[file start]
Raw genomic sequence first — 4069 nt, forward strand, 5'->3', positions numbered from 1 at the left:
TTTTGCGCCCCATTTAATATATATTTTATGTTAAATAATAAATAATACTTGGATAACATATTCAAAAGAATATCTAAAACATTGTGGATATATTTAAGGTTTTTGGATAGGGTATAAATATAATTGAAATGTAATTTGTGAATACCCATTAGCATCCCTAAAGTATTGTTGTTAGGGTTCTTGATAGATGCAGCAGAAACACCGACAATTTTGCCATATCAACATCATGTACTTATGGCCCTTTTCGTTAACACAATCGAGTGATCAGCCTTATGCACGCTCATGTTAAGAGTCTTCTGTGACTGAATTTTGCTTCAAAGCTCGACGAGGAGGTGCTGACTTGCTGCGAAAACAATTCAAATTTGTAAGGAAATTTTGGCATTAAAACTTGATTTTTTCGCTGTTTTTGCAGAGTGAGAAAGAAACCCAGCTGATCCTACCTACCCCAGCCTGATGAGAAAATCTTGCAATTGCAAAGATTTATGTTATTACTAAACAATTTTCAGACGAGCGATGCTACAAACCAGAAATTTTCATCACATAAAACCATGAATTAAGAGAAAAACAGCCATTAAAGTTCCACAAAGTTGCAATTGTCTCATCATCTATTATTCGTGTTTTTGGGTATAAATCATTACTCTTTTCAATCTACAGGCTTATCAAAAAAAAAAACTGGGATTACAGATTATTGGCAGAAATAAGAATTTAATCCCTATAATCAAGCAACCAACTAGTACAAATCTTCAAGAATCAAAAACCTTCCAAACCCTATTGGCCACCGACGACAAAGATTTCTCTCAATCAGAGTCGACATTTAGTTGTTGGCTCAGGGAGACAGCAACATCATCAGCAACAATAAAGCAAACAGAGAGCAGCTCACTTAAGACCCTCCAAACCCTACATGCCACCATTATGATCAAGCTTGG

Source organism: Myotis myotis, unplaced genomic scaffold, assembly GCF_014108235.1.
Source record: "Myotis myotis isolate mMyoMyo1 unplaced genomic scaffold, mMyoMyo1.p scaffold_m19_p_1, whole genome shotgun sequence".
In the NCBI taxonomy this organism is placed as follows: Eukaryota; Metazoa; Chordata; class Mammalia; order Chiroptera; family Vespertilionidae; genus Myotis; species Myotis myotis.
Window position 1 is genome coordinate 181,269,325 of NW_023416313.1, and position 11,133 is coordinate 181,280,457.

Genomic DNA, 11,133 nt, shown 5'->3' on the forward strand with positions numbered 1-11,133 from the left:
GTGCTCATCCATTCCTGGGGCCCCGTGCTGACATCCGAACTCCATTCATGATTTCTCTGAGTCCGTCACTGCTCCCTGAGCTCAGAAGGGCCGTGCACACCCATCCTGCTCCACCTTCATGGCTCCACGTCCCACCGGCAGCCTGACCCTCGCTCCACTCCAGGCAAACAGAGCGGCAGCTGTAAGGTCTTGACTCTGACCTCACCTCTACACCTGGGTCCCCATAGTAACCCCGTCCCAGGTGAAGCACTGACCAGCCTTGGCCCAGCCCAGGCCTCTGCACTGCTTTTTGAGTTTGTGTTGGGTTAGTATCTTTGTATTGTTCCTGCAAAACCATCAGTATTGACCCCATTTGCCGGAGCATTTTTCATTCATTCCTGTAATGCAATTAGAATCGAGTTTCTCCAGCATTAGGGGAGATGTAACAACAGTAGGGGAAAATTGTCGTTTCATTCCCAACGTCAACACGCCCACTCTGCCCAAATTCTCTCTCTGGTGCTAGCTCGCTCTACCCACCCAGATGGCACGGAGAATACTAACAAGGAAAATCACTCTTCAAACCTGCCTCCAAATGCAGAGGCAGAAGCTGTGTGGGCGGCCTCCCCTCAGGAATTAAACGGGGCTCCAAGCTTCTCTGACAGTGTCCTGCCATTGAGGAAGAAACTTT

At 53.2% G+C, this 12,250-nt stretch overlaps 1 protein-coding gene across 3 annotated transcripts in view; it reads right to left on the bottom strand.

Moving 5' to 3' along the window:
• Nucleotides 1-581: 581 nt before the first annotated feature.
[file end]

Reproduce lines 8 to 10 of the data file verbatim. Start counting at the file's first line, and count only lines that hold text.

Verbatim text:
GTGCTCATCCATTCCTGGGGCCCCGTGCTGACATCCGAACTCCATTCATGATTTCTCTGAGTCCGTCACTGCTCCCTGAGCTCAGAAGGGCCGTGCACACCCATCCTGCTCCACCTTCATGGCTCCACGTCCCACCGGCAGCCTGACCCTCGCTCCACTCCAGGCAAACAGAGCGGCAGCTGTAAGGTCTTGACTCTGACCTCACCTCTACACCTGGGTCCCCATAGTAACCCCGTCCCAGGTGAAGCACTGACCAGCCTTGGCCCAGCCCAGGCCTCTGCACTGCTTTTTGAGTTTGTGTTGGGTTAGTATCTTTGTATTGTTCCTGCAAAACCATCAGTATTGACCCCATTTGCCGGAGCATTTTTCATTCATTCCTGTAATGCAATTAGAATCGAGTTTCTCCAGCATTAGGGGAGATGTAACAACAGTAGGGGAAAATTGTCGTTTCATTCCCAACGTCAACACGCCCACTCTGCCCAAATTCTCTCTCTGGTGCTAGCTCGCTCTACCCACCCAGATGGCACGGAGAATACTAACAAGGAAAATCACTCTTCAAACCTGCCTCCAAATGCAGAGGCAGAAGCTGTGTGGGCGGCCTCCCCTCAGGAATTAAACGGGGCTCCAAGCTTCTCTGACAGTGTCCTGCCATTGAGGAAGAAACTTT

At 53.2% G+C, this 12,250-nt stretch overlaps 1 protein-coding gene across 3 annotated transcripts in view; it reads right to left on the bottom strand.

Moving 5' to 3' along the window: